Ougeinia dalbergioides yields a valuable timber. The sapwood is grey and narrow, the heartwood is light golden brown, hard, strong, heavy and elastic-specific gravity is 0.84 and average weight is 865 kg/cubic meter. The wood airseasons slowly without much degradation. The wood can be kilnseasoned without difficulty, but requires slow and careful drying. Planks 2-5 cm thick require 16-20 days to season (Pearson and Brown 1932; Trotter 1944). The wood does not require preservative treatment. It is difficult to work, but turns well and takes polish readily. Though originally considered difficult to peel, it is now frequently utilized for plywood. The timber of this species is superior to teak (Tectona grandis) in terms of shock resistance, shear strength and hardness (Pearson and Brown 19321. Sandan timber is used in the manufacture of agricultural implements, construction timbers, furniture and textile mill implements. It is also a specialty timber for marine. It is a good fuel with a calorific value of 4900-5200 Kcal/kg (Krishna and Ramaswami 1932).


The leaves are highly valued as cattle feed. Farmers lop side branches, but often spare the main limbs to assure good growth and future supplies of fodder. In some areas, natural stands of this species are such important fodder resources timber harvesting is forbidden. Leaves contain 12- crude protein (Singh 1982).

Other uses.

Bark fibers are suitable for making rope (Pearson and Brown 1932; Trotter 1944). The bark is used as a fish poison and to reduce fevers. A sap exudate is used to make a medicine to treat dysentery. The tree is a host-plant for lac producing insects. The resulting shellac is of high quality (Purkayastha and Krishnaswamy 1958).


Ougeinia dalbergioides is readily propagated from seed. The seeds do not retain their viability for long and should be used within 12 months of maturity. Once collected seed should be properly dried and stored in sealed containers. A kilogram contains 28,000-33,000 seeds. To maximize germination, pods should be broken into fragments containing one seed and soaked in water for 24 hours before sowing (Uniyal and Nautiyal 1992). Seed should tee sown 1 cm deep. Germination occurs in 3-8 days. Direct sowing is very successful and highly recommended (Troup 1921; Kadambi and Dabral 1955).

Nursery-propagation accelerates seedling growth, however the large taproot of sandan makes transplanting difficult. Establishment by stump sprouts gives good results. One-year old seedlings with root-collar diameters of 5 cm are recommended. For stump production, seedlings should be cut 23 cm above the root-collar and 20-25 cm below. Propagation by root cuttings is successful, but stem cuttings yield poor results.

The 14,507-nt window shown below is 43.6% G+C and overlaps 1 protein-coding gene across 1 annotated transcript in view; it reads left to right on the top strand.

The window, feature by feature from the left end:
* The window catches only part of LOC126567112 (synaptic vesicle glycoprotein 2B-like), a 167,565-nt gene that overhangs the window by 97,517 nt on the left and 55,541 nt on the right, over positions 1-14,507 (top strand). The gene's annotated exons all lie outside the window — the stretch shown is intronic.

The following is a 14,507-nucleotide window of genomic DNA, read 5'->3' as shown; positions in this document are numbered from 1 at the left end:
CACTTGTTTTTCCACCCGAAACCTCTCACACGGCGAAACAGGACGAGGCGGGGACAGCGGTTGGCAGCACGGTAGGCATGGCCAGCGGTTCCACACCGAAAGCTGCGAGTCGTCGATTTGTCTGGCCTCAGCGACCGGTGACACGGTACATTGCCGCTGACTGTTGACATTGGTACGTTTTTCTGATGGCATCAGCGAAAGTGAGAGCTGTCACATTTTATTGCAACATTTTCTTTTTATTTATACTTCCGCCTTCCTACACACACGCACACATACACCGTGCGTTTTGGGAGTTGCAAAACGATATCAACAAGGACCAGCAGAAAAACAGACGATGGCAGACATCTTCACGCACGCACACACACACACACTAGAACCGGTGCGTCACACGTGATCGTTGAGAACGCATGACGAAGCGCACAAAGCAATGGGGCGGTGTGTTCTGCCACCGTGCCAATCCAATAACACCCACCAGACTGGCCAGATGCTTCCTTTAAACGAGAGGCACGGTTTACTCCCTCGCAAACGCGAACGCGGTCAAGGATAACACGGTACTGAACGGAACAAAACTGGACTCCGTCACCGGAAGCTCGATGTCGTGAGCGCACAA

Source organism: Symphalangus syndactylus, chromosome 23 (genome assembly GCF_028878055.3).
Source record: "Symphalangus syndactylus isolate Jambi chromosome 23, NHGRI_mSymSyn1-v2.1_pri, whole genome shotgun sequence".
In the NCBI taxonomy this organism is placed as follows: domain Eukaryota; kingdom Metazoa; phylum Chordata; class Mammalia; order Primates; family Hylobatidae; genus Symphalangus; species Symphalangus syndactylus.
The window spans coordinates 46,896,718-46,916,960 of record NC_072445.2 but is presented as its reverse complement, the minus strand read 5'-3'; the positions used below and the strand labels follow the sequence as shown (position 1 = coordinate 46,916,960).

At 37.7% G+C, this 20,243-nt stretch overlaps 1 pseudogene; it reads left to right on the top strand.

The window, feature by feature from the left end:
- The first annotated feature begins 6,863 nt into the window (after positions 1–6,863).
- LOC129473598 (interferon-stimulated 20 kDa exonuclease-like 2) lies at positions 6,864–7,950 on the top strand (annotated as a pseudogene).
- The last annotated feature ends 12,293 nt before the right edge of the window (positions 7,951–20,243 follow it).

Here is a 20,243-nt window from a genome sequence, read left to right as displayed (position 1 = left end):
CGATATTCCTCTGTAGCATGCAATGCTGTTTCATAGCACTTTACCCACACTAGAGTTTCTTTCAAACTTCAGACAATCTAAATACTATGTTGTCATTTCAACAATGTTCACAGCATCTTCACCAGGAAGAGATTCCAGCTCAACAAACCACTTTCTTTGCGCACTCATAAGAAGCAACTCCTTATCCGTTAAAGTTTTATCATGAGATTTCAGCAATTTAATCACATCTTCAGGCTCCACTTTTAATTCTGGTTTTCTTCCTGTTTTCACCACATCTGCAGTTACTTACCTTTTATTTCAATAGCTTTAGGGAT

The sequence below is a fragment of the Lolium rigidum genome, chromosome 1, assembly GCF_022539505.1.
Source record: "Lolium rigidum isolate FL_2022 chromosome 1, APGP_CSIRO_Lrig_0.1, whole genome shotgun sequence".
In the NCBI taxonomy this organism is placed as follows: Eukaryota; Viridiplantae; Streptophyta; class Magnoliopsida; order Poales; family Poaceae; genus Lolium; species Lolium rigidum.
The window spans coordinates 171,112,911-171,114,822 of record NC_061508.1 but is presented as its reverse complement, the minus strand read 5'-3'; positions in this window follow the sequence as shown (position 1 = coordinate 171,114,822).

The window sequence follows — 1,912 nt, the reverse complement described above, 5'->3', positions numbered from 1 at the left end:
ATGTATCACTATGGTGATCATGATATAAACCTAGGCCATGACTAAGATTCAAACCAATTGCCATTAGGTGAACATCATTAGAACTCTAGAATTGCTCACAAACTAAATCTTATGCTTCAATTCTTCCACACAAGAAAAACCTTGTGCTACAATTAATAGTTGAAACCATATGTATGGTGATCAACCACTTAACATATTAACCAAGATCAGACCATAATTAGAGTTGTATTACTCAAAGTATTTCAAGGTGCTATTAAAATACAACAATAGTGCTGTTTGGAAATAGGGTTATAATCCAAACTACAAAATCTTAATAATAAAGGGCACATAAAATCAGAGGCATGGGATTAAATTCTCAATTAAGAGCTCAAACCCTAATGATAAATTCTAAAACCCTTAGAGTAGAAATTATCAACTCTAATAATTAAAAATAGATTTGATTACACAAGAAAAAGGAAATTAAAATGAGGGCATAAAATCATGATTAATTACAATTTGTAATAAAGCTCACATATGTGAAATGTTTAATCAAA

Young trees and seedlings need a moderate amount of shade. However, once established O. dalbergioides requires full Asunlightlight for its best development. Although young trees are throught and frost sensitive, mature trees are hardy. A tree spacing of 3 x 6 m is recommended for timber production.

Mean annual growth increment averages between 3-20 mm in DBH. Trials in Srinagar indicate keeping seedlings free of heavy weed competition for 3-4 years will improve growth and survival. Under this management scheme, trees attained heights of 4-5 m and DBH of 10.5 cm in 6 years. Conversely, heavy weed competition can kill seedlings. Sandan coppices well and produces abundant root-suckers. This characteristic is particularly useful for controlling erosion along steep banks and eroded hillsides. Fast-growing coppice and root-suckers attain 7-10 m in height and 12-17 cm in DBH after 20 years. Coppice and root-suckers can be managed for timber production. In Madhya Pradesh forests are commonly managed simultaneously for sandan and teak production. The exploitable diameter for O. dalbergioides timber is generally 30 cm.


Sandan is very susceptible to heart rot (Fomes caryopnhylla), buff brown pocket rot (Polystictus nilgheriensis) and white spongy rot (Asterostromella rhodospora). The tree is also susceptible to a number of defoliators and borers. The latter also attack dead wood (Kadambi and Dabral 1954). Timber exploitation has degraded the natural stands of this species. To reverse this condition, improved natural forest management and the establishment of large-scale tree plantations are necessary.


As with many other leguminous plants, Ougeinia dalbergioides forms nitrogen fixing symbiosis with Rhizabium bacteria. Reliable estimates of its nitrogen fixing capacity are not available.

Genetic Variation

A variant of this species has been reported to occur at a frequency of 4% in Srinagar. Variants differ morphologically from the normal plants by producing narrower leaves with 46 leaflets instead of three. The morphological difference has been retained by trees established in an arboretum in 1985 (Purohit et. al 1987). These plants grow 30% slower than the normal plants. Detailed investigations on the physiology of variant plants are in progress.


Kadambi, K. and S. N. Dabral. 1955. Studies in the suit ability of different methods of artificially regenerating forest trees. Indian Forester 81(2):129.

Krishna S. and S. Ramaswami. 1932. Calorific values of some Indian woods. Forest Bulletin No. 79, (New Series). Chemistry, Government of India, Central Publication Branch Calcutta Pearson, R. S. and H P. Brown. 1932. Commercial timbers of India. Volume 1. Government Press, Publication branch Calcutta p 352-356.

Purkayastha, B. K and S. Krishnaswamy. 1958. Trials of Albizia lucida and Ougeinia dalbergioides as new lac hosts for the baisakhi crop in Chota Nagpur. Indian Forester 84(3):137.

Purohit A. N., A. R Nautiyal, P. Thapliyal, and S. K Bhadula 1987. Physiology of Ougeinia dalbergioides Benth. and its mor phological variant I. Germination, growth behavior and carbon dioxide exchange rate. The International Tree Crops Journal 4 165-175.

Singh, R.V.1982. Fodder trees of India. Oxford & IBH Publishing Co., New Delhi. 259 p.

Trotter, H. 1944. The commercial timbers of India and their uses. Government Press, Delhi. 22? p.

Troup, R. S. 1921. The Silviculture of Indian Trees. Volume 1. Oxford University Press, Oxford. p 228-296.

Uniyal, R. C. and A. R. Nautiyal. 1992. Effect of presoaking in water in germination of Ougeinia dalbergioides seeds. Nitrogen Fixing Tree Research Reports 10:176-177.

NFTA 91-06 November 1991